Tags: Obamacare | insurance | job | Republicans

House Rules Committee Prepares Obamacare Repeal

By    |   Tuesday, 03 February 2015 08:03 AM

Feb. 2 was Ground Hog Day, and not only will there be six more weeks of winter, there will be at least eight. That's why they call it winter. So the House Rules Committee, chaired by Rep. Pete Sessions, R-Texas, held another debate on Obamacare and adopted a rule providing for consideration of H.R. 596, which would repeal the Affordable Care Act.

In a mostly civil debate, Democrats complained that this would be the 57th time the issue has come up, while Republicans countered that at least eight bills were enacted as a result of these debates, because even the administration has acknowledged on occasion that Obamacare needs improvement. The committee approved the rule on a party-line vote of 7-2.

The reason Ground Hog Day comes into play is that if anyone has ever thought it would be fun to be a congressman, imagine having to go to meetings like this one and make the same arguments over and over. On Feb. 3, the bill is expected to be debated on the House floor, and the members will make the same arguments yet again.

This bill is also a test of a tactic the House Leadership has adopted, which is to ram bills through at the beginning of the session in order to demonstrate that they are at the forefront of the legislative agenda for this Congress. One side effect is to play into the hands of Democrats by giving them an opportunity to complain that Republicans have not used "regular order," which they always demanded when they were in the minority. The wisdom of the strategy and tactics of the Leadership will ultimately be judged by the results, both legislative and electoral.

Sessions attacked Obamacare as costly to taxpayers and harmful to job creation, costing $3,000 per year in increased premium costs and also increasing deductibles, in contrast to the president's promise that it would not cost taxpayers one dime. He also challenged the administration's claim to have created 11 million new jobs, on the ground that this is not a net figure and most of the jobs are part-time.

Along with the rule is a "self-executing" amendment that calls upon House committees to "submit" proposals for alternatives to Obamacare. "Self-executing" means that when the rule is adopted on the House floor, the amendment will automatically be adopted as well. Rep. Jim McGovern, D-Mass., who served as the ranking Democrat because Rep. Louise Slaughter, D-N.Y., was snowed in, complained that the word "submit" is a departure from regular order because it does not call for the committees to "report" the proposals through committee hearings and markups. McGovern charged that this process is a waste of time because the president is bound to veto the bill even if it passes both houses of Congress.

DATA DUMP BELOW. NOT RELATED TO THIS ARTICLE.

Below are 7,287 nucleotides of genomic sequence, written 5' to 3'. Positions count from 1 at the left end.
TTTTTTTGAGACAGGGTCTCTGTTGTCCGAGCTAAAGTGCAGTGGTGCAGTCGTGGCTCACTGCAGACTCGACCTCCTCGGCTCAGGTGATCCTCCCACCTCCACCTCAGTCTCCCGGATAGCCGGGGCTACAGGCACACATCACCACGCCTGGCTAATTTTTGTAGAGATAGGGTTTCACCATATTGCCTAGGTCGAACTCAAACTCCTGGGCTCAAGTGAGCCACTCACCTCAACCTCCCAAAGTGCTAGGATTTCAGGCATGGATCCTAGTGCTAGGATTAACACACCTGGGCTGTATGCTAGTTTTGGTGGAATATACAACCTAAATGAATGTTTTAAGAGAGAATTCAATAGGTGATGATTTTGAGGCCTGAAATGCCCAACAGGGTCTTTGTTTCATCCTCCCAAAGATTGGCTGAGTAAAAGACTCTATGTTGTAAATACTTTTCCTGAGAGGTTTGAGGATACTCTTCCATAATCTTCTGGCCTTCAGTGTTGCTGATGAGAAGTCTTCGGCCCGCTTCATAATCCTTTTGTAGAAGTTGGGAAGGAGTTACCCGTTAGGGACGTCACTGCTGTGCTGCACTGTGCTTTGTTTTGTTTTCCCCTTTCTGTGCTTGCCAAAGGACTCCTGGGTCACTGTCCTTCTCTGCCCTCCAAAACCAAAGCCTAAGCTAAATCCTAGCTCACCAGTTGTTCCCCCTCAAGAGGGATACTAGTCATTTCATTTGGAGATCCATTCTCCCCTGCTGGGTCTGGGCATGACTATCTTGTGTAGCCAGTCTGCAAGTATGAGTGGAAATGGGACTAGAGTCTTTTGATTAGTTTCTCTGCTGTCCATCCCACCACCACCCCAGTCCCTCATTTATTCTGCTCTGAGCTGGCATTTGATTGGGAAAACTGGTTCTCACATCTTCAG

Rep. Tom Cole, R-Okla., pointed out that the Supreme Court would hear oral arguments in March on the constitutionality of the state-sponsored exchanges, with a decision expected at the end of the current term in June, so Obamacare could be bound to collapse, and he noted that the administration acted on its own to suspend the business mandate.

Rep. Michael Burgess, R-Texas, who is a physician and chairman of the Commerce Subcommittee of the Committee on Energy and Commerce, argued that after four years, Obamacare is deeply unpopular and has cost the economy 2.5 million jobs and $22 billion in wages. He accused the president of lying when he promised that patients could keep their current plans and doctors if they liked them. Rep. Frank Pallone, D-N.J., representing Democrats on the Energy and Commerce Committee, responded that congressmen are not here just to do what is popular, and that the administration never said patients could keep "hollow" plans.

The repeal bill is certain to pass the House, and as with the bill on banking regulation, it remains to be seen what actions the Senate, and in this case, the Supreme Court will take. Republicans credit the unpopularity of Obamacare for the fact that they control Congress today, and they will continue to keep it in the forefront of the national debate throughout this election cycle.

(Archived video can be found here.)

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Feb. 2 was Ground Hog Day, and not only will there be six more weeks of winter, there will be at least eight. That's why they call it winter.
Obamacare, insurance, job, Republicans
Tuesday, 03 February 2015 08:03 AM
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